The Cough That Won’t Go Away
majority of coughs stem from a viral upper respiratory infection,
and therefore will get better with time, a chronic cough shouldn't
be overlooked. We never want to over-diagnose asthma, but we don’t
want to miss it either. Doctors will make the diagnosis based
on family history, present illnesses, physical examinations, and
sometimes laboratory data and ancillary tests.
Asthma is a type of sensitivity. A child with asthma has hyper-reactive
airways, meaning that certain stimuli (dust, cigarette smoke,
mold, cats, cockroaches, etc.) will trigger a reaction in the
lungs. We've known for a while now that the reaction involved
a constriction of the lung’s bronchioles, or small airways,
causing sufferers to feel a tightening of their chest and to have
difficulty breathing. But there is also an inflammatory component
to asthma, and this contributes greatly to the disease process.
run together, and people with asthma will often also have dry
skin, eczema, and/or allergies. Sometimes
a baby will develop all three at an early age. Researchers are
investigating ways to prevent what’s called the “atopic
march." Perhaps in the near future we can actually prevent
asthma from coming out in a child with a strong family history
of it, if he is already showing signs of eczema and allergies.
a child for asthma, family history is important, as the condition
often (but not always) runs in the family. But a physical exam
is even more important, as doctors need to listen for wheezing
in the lower airways. Sometimes, however, you can have a normal
lung exam and still have asthma. Conversely, a young child (usually
less than 1 year old) can have certain viruses that cause wheezing,
so not all wheezing indicates asthma.
There is a
test for asthma called spirometry, or pulmonary function tests,
but these tests require effort from your child, so it usually
can’t be performed until he is at least 5 years old. For
the younger child, your doctor will have to make a clinical diagnosis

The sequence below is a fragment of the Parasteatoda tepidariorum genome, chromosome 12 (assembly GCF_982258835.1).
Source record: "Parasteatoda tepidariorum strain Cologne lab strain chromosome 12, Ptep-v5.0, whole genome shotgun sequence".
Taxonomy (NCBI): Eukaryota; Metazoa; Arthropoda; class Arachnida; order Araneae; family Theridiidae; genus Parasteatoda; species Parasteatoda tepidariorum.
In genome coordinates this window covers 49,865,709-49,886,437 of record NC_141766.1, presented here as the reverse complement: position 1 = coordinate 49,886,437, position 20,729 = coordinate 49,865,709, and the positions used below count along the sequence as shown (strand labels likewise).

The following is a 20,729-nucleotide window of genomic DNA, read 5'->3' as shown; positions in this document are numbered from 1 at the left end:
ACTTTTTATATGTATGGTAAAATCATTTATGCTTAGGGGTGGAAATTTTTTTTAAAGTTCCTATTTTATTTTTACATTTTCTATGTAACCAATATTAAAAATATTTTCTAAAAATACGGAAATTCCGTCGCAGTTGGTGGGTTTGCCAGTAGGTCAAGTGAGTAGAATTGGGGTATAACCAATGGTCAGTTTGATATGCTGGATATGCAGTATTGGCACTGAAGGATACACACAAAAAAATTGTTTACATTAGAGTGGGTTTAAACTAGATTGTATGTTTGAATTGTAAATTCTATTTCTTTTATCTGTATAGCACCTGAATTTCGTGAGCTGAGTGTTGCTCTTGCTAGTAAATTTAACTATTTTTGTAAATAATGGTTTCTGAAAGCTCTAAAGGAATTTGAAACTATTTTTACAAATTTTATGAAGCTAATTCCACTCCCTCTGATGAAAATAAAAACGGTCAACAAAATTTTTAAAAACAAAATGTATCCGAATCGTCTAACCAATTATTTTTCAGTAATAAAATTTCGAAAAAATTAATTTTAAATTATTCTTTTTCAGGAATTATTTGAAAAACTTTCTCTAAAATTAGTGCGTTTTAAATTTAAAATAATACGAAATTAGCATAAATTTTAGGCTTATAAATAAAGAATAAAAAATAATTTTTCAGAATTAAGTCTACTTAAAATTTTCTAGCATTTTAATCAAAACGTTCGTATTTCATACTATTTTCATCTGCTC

based on whether his cough is “tight,” non-productive,
or lingering. Other signs of asthma may be a nighttime cough,
or coughing from exercise.
causes of a chronic cough include sinusitis, post-nasal drip,
viruses, pertussis (whooping cough), walking pneumonia, and acid
reflux. It is normal for a common cold to leave behind a mild
cough for up to 14 days, but if your
child is suffering with a cough for more than 2 weeks, he should
be re-evaluated. Sometimes an x-ray may be necessary.
treated with bronchodilators, medicines that open the lungs. Albuterol
is the most common (also called Proventil, Ventolin, Proair, Maxair)
and is given orally, inhaled in a pump, or from a nebulizer machine.
The oral method has the most side effects. The pump needs to be
used in conjunction with a spacer device in order to get the medicine
to the lungs. And the nebulizer can be used at any age, but takes
a good 15 minutes to set up, administer, and clean.
that are anti-inflammatory include Singulair (a mild medicine
that is not a steroid and can actually help with allergies as
well) and steroid-based medicines such as Pulmicort, Flovent,
and Advair. Scientific studies show that only a trace amount of
steroid medicine is absorbed into a child’s system if the
pump or nebulizer is used correctly; your doctor will discuss
the risks and benefits of each medicine they prescribe.
including Robitussin, Dimetap, Sudafed, Triaminic, Tylenol, and
Motrin, are not effective for asthma, and you run the risk of
encountering side effects or overdose. So please stay away from
is left untreated, it will progress and can get quite serious—even
deadly. If your child ever exhibits any signs of respiratory distress—their
chest wall or stomach is going in and out too rapidly—go
to the emergency room immediately. When it comes to trouble breathing,
a doctor needs to conduct a face-to-face assessment immediately.
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